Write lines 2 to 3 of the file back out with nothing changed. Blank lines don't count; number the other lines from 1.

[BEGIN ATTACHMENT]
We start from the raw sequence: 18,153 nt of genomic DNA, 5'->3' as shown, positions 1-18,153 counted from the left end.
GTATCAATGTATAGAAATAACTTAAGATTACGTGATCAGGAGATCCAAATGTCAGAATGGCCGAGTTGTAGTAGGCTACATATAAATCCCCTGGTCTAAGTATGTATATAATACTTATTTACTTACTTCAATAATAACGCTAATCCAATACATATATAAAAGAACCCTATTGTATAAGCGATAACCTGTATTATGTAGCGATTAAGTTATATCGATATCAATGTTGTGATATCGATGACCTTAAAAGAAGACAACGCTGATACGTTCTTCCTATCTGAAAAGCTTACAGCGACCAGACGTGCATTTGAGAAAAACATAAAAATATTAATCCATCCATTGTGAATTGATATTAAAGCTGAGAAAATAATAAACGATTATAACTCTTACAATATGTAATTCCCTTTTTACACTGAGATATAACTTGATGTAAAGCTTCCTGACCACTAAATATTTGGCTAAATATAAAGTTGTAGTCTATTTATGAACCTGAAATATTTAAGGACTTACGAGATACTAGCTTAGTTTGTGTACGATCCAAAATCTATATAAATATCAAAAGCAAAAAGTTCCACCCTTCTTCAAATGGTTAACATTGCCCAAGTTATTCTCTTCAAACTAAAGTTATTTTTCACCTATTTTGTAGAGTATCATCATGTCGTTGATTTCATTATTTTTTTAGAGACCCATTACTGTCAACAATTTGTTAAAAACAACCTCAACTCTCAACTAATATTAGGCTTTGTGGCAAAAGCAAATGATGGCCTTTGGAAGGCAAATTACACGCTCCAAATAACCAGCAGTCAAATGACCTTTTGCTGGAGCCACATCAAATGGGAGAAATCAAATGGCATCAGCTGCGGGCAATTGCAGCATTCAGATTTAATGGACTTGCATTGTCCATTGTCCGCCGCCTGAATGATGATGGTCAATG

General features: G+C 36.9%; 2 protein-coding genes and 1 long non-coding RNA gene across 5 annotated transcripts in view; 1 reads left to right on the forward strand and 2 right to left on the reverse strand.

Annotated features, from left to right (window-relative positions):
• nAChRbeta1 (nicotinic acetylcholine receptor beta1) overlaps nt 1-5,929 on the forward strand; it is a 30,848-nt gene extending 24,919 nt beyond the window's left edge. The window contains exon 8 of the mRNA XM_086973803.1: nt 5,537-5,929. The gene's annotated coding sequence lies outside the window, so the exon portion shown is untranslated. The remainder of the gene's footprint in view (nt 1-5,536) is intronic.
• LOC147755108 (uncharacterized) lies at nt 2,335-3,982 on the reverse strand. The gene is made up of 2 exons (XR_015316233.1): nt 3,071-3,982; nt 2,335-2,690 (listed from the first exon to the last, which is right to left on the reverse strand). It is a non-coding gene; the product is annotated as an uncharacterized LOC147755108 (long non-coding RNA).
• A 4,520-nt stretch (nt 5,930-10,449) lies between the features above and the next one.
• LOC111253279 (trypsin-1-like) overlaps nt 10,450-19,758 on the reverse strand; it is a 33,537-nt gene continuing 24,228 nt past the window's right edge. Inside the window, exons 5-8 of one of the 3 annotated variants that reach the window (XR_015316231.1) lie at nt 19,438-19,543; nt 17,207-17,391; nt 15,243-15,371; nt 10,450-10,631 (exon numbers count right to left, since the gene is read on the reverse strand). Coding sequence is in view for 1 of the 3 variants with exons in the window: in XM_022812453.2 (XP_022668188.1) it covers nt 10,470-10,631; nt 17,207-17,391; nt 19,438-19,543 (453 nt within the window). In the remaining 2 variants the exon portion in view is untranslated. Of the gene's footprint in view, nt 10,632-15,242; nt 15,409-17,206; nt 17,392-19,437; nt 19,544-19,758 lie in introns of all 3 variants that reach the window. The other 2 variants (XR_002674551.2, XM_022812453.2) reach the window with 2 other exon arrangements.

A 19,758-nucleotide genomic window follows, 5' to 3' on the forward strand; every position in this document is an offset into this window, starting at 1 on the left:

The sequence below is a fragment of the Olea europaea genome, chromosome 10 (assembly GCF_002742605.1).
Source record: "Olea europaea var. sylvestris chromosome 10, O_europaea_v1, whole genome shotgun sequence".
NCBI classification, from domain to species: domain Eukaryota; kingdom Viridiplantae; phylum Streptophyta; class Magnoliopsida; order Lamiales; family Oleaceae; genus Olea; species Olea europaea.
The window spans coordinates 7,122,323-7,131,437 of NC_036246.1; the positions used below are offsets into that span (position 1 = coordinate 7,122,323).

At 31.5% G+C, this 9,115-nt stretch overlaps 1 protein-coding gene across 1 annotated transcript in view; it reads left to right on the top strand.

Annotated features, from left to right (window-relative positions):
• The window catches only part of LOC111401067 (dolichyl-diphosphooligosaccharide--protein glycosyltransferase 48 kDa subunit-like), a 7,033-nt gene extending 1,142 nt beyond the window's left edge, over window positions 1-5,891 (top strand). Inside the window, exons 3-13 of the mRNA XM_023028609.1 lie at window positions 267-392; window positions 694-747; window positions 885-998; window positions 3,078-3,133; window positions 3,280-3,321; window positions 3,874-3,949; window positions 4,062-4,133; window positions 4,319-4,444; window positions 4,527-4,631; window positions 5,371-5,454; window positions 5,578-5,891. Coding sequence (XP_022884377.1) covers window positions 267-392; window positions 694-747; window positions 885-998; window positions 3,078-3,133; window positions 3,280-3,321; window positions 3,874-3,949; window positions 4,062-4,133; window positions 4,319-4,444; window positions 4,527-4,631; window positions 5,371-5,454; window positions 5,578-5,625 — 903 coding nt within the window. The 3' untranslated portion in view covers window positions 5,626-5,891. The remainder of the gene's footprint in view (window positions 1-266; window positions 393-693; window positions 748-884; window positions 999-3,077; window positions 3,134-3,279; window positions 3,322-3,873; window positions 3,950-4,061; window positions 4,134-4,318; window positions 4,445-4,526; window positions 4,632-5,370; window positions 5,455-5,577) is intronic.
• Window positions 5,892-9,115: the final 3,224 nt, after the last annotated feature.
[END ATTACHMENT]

GTATCAATGTATAGAAATAACTTAAGATTACGTGATCAGGAGATCCAAATGTCAGAATGGCCGAGTTGTAGTAGGCTACATATAAATCCCCTGGTCTAAGTATGTATATAATACTTATTTACTTACTTCAATAATAACGCTAATCCAATACATATATAAAAGAACCCTATTGTATAAGCGATAACCTGTATTATGTAGCGATTAAGTTATATCGATATCAATGTTGTGATATCGATGACCTTAAAAGAAGACAACGCTGATACGTTCTTCCTATCTGAAAAGCTTACAGCGACCAGACGTGCATTTGAGAAAAACATAAAAATATTAATCCATCCATTGTGAATTGATATTAAAGCTGAGAAAATAATAAACGATTATAACTCTTACAATATGTAATTCCCTTTTTACACTGAGATATAACTTGATGTAAAGCTTCCTGACCACTAAATATTTGGCTAAATATAAAGTTGTAGTCTATTTATGAACCTGAAATATTTAAGGACTTACGAGATACTAGCTTAGTTTGTGTACGATCCAAAATCTATATAAATATCAAAAGCAAAAAGTTCCACCCTTCTTCAAATGGTTAACATTGCCCAAGTTATTCTCTTCAAACTAAAGTTATTTTTCACCTATTTTGTAGAGTATCATCATGTCGTTGATTTCATTATTTTTTTAGAGACCCATTACTGTCAACAATTTGTTAAAAACAACCTCAACTCTCAACTAATATTAGGCTTTGTGGCAAAAGCAAATGATGGCCTTTGGAAGGCAAATTACACGCTCCAAATAACCAGCAGTCAAATGACCTTTTGCTGGAGCCACATCAAATGGGAGAAATCAAATGGCATCAGCTGCGGGCAATTGCAGCATTCAGATTTAATGGACTTGCATTGTCCATTGTCCGCCGCCTGAATGATGATGGTCAATG

General features: G+C 36.9%; 2 protein-coding genes and 1 long non-coding RNA gene across 5 annotated transcripts in view; 1 reads left to right on the forward strand and 2 right to left on the reverse strand.